Growing the Perfect Tomato
This article was originally published on June 19, 2013 and expired on July 4, 2013. It is provided here for archival purposes and may contain dated information.
University of Illinois Horticulture Educator, Kelly Allsup, gives simple steps to growing the perfect garden tomato
This cool wet spring has prevented gardeners from getting outside to plant there gardens but it is not too late to plant a favorite of the vegetable garden: Tomato. To achieve the bounty of this fruit follow these simple steps:
-Tomatoes must be planted in at least 10 hours of sun to achieve greatest fruit set.
-Place plants in different parts of your garden at least every year or two to prevent diseases that may live in the soil.
-Space plants to at least 2-3' to ensure good airflow.
-Plant tomatoes deep to the top few leaves or lay them down horizontally to produce stronger plants. Tomatoes are vines and produce roots along the stem.
-Mulch plants with straw or organic materials to maintain soil moisture, temperature and prevent weed competition.
-Water deep and not as frequently. Long deep waterings are favorable to daily shallow waterings. Use a soaker hose or hose head that prevents splashing on leaves.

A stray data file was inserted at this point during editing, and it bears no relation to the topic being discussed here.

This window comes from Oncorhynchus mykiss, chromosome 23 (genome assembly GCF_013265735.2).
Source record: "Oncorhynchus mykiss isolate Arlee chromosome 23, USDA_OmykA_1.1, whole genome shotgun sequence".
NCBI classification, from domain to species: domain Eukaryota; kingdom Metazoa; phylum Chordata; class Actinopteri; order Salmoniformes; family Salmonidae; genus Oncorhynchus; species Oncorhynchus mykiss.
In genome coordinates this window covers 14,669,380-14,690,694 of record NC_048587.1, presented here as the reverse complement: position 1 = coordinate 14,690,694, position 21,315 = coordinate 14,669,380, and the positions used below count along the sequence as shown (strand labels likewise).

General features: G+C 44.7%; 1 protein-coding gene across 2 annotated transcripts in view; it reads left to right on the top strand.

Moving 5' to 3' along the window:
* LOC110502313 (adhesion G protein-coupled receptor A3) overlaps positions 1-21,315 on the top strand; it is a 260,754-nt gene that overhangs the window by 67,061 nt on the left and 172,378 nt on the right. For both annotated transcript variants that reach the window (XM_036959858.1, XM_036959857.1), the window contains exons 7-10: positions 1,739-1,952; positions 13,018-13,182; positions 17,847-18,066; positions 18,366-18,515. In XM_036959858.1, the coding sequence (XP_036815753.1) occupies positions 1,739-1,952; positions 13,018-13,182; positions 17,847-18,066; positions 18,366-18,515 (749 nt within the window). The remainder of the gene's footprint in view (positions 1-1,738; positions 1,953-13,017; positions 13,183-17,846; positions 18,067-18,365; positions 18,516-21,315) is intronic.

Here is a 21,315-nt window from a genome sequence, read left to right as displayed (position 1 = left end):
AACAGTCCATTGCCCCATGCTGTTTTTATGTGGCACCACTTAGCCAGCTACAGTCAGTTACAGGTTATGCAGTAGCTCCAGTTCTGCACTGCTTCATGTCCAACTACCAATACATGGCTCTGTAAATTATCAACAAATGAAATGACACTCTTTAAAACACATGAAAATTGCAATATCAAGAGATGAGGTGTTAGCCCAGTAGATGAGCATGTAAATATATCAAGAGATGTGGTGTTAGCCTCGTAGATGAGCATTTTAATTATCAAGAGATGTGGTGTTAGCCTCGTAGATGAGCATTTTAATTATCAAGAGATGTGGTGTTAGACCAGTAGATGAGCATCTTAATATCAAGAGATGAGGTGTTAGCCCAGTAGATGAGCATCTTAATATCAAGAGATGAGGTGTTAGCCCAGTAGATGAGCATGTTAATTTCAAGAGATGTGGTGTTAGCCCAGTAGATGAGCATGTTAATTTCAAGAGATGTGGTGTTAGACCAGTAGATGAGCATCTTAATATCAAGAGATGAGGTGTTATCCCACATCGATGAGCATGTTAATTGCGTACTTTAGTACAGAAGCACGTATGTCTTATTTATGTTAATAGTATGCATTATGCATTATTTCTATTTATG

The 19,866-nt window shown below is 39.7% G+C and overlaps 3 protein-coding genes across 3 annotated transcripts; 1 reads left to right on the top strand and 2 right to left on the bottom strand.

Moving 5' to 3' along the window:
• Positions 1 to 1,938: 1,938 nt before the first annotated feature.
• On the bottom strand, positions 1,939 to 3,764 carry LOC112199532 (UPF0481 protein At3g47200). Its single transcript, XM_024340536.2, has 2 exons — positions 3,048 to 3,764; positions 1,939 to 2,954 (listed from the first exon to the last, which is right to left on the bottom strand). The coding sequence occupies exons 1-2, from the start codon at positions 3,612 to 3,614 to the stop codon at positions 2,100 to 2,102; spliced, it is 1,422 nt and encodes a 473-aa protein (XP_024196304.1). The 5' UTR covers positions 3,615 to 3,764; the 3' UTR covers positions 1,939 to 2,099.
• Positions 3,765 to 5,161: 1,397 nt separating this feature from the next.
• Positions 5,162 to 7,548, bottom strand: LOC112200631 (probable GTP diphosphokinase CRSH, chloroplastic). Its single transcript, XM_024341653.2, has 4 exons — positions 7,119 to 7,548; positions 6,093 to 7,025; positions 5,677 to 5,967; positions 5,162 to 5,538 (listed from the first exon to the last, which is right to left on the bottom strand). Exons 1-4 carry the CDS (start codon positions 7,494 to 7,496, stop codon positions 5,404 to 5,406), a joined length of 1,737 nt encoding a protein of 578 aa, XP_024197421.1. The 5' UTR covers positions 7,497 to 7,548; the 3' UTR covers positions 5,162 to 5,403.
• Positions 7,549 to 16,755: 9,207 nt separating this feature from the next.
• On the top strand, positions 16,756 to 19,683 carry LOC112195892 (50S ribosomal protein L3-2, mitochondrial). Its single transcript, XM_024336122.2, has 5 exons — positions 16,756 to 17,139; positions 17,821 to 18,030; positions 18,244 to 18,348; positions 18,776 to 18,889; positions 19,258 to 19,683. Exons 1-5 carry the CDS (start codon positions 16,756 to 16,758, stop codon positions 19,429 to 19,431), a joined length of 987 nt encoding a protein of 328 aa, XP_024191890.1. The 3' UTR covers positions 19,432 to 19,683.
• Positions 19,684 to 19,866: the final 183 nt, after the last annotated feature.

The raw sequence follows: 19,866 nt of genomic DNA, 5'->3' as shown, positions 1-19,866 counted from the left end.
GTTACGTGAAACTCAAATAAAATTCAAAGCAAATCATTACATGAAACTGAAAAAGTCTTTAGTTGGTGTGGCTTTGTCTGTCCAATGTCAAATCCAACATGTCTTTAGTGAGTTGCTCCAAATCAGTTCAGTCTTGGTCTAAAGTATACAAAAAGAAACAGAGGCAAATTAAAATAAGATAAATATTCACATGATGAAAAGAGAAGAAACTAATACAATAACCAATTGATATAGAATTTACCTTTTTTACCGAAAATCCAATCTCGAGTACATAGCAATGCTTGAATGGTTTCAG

-Tomatoes require properly timed fertilizer treatments and lower soil ph. Lowering the soil pH makes needed nutrients more available to the plant. Start with the addition of ammonium sulfur fertilizer at time of planting. Follow up with 10-10-10 fertilizer application high in nitrate nitrogen when tomatoes have started to fruit and again in every 4weeks after that. Avoid over fertilization to prevent root damage and unnecessary vegetative growth.
-Use tall trellises, wooden stakes or cages to keep tomatoes up off the ground. Prune out branches that do not produce fruit and suckers at the base of the plant. Some gardeners do not allow tomatoes to produce lateral branching and prune so only the leader and main branches remain.
-Stagger plant when growing multiple tomatoes. Plant half your tomatoes now and a few more in two to three weeks to have multiple harvest dates throughout the season.
Source: Kelly Allsup, Extension Educator, Horticulture, firstname.lastname@example.org
Pull date: July 4, 2013